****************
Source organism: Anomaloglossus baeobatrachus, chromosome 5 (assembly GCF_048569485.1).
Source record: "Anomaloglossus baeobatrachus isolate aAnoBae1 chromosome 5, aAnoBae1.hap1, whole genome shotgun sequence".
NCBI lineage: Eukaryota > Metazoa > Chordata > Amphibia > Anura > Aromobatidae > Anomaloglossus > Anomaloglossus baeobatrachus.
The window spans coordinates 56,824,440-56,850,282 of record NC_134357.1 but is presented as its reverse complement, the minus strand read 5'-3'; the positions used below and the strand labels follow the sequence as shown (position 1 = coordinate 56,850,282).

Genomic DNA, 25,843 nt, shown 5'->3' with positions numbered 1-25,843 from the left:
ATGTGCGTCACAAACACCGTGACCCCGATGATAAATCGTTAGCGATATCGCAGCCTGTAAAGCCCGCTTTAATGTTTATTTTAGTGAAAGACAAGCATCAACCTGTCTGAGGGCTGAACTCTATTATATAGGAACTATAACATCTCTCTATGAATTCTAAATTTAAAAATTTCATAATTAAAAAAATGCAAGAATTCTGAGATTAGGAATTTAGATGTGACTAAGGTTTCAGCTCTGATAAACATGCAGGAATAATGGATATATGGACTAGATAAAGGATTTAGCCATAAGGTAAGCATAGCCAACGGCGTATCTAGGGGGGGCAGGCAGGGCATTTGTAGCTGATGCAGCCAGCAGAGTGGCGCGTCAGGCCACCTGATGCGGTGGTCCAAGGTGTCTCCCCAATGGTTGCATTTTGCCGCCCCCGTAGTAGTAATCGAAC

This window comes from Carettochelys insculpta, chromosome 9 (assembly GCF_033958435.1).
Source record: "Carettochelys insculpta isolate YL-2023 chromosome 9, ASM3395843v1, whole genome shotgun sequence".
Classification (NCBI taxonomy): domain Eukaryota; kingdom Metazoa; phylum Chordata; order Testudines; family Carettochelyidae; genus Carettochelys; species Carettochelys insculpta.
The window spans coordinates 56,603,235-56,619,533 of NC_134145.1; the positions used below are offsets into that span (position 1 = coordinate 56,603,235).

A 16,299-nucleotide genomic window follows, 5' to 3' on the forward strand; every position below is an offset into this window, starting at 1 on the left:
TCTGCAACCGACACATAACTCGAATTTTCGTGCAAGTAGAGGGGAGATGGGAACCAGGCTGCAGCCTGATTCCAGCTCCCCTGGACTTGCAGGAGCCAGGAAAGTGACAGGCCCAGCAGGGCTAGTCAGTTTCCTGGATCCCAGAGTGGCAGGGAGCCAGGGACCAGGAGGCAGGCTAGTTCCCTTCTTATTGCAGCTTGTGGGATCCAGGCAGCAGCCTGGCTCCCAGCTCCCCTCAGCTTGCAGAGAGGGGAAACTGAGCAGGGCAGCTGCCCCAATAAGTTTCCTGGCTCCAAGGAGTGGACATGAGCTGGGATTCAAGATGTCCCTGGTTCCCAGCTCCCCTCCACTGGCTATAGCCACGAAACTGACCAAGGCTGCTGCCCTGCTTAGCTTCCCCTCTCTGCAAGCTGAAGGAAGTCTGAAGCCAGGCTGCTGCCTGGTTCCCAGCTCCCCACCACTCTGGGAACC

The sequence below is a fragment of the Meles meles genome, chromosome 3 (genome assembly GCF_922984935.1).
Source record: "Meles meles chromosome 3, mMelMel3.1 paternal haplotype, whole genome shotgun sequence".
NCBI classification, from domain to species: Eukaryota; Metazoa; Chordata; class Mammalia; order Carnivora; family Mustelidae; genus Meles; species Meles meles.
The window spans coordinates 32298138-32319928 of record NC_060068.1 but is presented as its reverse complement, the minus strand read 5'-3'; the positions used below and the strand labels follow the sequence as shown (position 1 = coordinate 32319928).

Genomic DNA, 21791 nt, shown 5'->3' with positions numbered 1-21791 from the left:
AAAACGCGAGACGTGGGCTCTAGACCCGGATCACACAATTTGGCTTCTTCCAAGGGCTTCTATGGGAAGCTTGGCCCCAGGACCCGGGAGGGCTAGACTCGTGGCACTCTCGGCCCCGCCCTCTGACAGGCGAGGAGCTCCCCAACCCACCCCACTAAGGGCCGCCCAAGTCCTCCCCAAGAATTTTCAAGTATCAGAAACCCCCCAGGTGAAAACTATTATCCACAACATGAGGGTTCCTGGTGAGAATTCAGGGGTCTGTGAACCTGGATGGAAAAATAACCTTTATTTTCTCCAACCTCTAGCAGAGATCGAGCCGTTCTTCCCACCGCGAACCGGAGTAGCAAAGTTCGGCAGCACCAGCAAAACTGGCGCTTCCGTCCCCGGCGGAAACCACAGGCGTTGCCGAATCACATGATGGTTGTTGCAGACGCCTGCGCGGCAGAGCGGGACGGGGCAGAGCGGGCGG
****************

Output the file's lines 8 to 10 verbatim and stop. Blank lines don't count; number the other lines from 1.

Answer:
Source record: "Carettochelys insculpta isolate YL-2023 chromosome 9, ASM3395843v1, whole genome shotgun sequence".
Classification (NCBI taxonomy): domain Eukaryota; kingdom Metazoa; phylum Chordata; order Testudines; family Carettochelyidae; genus Carettochelys; species Carettochelys insculpta.
The window spans coordinates 56,603,235-56,619,533 of NC_134145.1; the positions used below are offsets into that span (position 1 = coordinate 56,603,235).